Trailer Magazine


More sheep, more cattle

  • From the April 2020 issue.
More sheep, more cattle

A new 20-metre PBS-approved truck and pig trailer by Byrne Trailers has been a welcome addition to the Hannasky Livestock Carriers fleet. With greater length and deck space, the combination is resulting in impressive productivity gains.

Since putting the PBS-approved truck and pig trailer from Byrne Trailers to work in early January this year, owner of Hannasky Livestock Carriers, Wade Hannasky, says he’s very impressed. The unit replaces an older Byrne livestock truck and pig, joining a fleet of four livestock B-doubles – with all but one combination built by livestock trailer specialist Byrne Trailers.

“The new truck and pig is nearly two metres longer so we’ve gained deck space and made the whole equation really work for us. It means we’re gaining more sheep or more cattle in every load. That’s especially great for our local work. The profit margin is much better with this trailer as we’re being paid per head. The longer length also means the livestock has more room to move,” he explains.

Constructed of stainless steel, the truck body and pig trailer can both be converted from one deck (for cattle) to two decks (for sheep). Under PBS, Byrne has achieved over 16 metres of deck space, which is more than 10 per cent greater than a regular truck and semi-trailer combination.

Wade says that as sheep are carried across two decks, the productivity gains are even greater. To put that in numbers, the combination can carry up to 50 more sheep than the trailer it replaces. “For our local work which is charged per head, we’re doing two to three loads a day, so we’re gaining up to 150 sheep with no additional workload.”

Based in Echuca, Wade owns the business with his wife Anna Hannasky, both of whom have lived in the area all their lives. Hannasky Livestock Carriers was started by his father Murray Hannasky nearly 40 years ago. Originally a farmer, Murray had his own tray body for local work. In time, this side of his business grew and during the 1980s, he began adding larger trailers into the mix. Wade joined his father’s side as a truck driver as soon as he was old enough to get his licence and has enjoyed travelling the open road ever since. To this day, along with running the business, he still enjoys getting behind the wheel and has taken several opportunities to test out the Byrne PBS truck and pig trailer for himself.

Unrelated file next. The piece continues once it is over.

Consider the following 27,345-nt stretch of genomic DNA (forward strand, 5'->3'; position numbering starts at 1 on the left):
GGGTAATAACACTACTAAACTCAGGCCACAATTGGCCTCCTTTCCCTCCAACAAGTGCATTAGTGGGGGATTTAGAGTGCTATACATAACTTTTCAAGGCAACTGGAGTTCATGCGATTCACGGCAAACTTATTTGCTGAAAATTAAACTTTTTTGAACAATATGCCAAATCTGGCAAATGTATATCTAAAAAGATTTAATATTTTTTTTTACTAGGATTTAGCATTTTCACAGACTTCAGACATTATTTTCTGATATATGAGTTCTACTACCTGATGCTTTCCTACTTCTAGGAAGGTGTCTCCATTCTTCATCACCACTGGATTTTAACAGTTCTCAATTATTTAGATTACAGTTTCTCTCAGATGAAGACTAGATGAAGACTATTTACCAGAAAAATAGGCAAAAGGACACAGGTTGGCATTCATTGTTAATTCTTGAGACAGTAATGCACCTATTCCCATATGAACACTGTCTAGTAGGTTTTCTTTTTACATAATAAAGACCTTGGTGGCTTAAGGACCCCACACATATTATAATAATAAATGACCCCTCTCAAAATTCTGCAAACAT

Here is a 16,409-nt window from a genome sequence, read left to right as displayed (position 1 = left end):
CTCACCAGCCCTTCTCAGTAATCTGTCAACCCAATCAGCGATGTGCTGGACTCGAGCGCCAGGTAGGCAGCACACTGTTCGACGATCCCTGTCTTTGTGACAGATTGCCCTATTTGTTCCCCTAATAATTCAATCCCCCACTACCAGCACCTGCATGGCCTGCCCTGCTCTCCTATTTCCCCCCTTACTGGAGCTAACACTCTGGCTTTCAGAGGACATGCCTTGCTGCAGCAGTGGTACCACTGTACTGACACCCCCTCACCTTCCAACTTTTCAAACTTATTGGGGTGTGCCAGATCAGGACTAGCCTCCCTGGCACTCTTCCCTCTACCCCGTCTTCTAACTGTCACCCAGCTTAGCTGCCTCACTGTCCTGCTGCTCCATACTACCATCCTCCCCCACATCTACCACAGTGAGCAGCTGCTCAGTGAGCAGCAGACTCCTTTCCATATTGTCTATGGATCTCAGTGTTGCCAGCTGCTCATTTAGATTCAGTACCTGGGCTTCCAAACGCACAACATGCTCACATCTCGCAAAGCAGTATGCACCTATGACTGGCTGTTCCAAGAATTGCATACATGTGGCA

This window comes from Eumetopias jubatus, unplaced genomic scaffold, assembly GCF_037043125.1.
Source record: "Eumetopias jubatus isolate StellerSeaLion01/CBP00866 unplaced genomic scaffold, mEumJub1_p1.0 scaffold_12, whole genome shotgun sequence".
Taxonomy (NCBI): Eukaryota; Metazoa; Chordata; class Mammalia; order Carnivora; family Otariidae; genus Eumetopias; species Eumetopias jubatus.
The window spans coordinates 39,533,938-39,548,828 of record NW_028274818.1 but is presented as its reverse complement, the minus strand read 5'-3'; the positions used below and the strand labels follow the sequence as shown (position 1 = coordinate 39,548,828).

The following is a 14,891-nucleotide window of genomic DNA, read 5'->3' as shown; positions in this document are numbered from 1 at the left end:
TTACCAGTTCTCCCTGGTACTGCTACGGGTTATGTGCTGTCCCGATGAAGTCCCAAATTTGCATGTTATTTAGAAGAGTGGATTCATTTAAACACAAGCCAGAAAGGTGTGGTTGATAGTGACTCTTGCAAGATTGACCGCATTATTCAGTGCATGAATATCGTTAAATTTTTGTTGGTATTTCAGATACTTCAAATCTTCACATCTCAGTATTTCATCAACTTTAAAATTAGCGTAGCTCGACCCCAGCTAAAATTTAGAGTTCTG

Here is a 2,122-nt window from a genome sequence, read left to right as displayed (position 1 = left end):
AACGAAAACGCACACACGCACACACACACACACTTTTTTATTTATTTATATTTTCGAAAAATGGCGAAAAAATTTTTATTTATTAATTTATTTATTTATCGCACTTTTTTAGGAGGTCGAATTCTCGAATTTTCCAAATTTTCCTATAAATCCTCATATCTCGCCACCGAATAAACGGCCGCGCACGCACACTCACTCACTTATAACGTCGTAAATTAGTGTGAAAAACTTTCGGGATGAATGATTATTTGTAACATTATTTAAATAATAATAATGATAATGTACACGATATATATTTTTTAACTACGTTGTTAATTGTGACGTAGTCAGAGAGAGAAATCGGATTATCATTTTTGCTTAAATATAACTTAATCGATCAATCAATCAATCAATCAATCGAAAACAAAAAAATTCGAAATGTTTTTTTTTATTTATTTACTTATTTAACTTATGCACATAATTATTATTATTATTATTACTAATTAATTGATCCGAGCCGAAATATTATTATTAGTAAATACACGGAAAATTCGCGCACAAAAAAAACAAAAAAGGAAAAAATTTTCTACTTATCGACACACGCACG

“I did 8,000 kilometres or so in the first couple of weeks of putting the trailer to work and it’s been really good – I’m very happy with it,” Wade says. “I’ve carted sheep, cattle and calves, and the amount of comments we’ve had has been incredible. We’ve even picked up a large-scale local cattle job on the back of this combination, because they were so impressed with how well it works. Trailers are a big investment, so it’s important to ensure they’re kept on the road and busy. Basically what Byrne achieved is exactly what I wanted.”

By having the combination approved under PBS, Byrne was also able to use BPW tandem suspension on the trailer, instead of a tri-axle, reducing tare weight, tyre drag, wear and tear, and consequentially, fuel consumption. A monocoque construction for both the truck body and pig trailer provides further tare weight reductions, while also improving strength.

“When you’re not operating at maximum weight all the time, it’s pointless going for an extra axle if it’s not really required,” Wade says. “Byrne was able to design the trailer with a tandem axle, while enabling us to achieve a higher weight under PBS.”

As well as the weight savings achieved from the combination’s stainless steel construction, additional weight savings come from the trailer’s unique composite retractable decks, which save a considerable amount of weight when compared to industry standard plywood decks.

Instead of a low deck clearance which is typical of this type of trailer, Wade opted for high deck clearance for greater versatility.

“Usually we would transport weaner cattle on one of our B-doubles, but with the higher clearance, we can get them onto this one too, which is another big gain. The truck and pig is only a touch shorter than the B-double, but can do a similar job,” he explains.

The combination can also be easily split to get into very tight spaces. As the drawbar retracts, it allows for easy through loading of livestock between the truck body and trailer.

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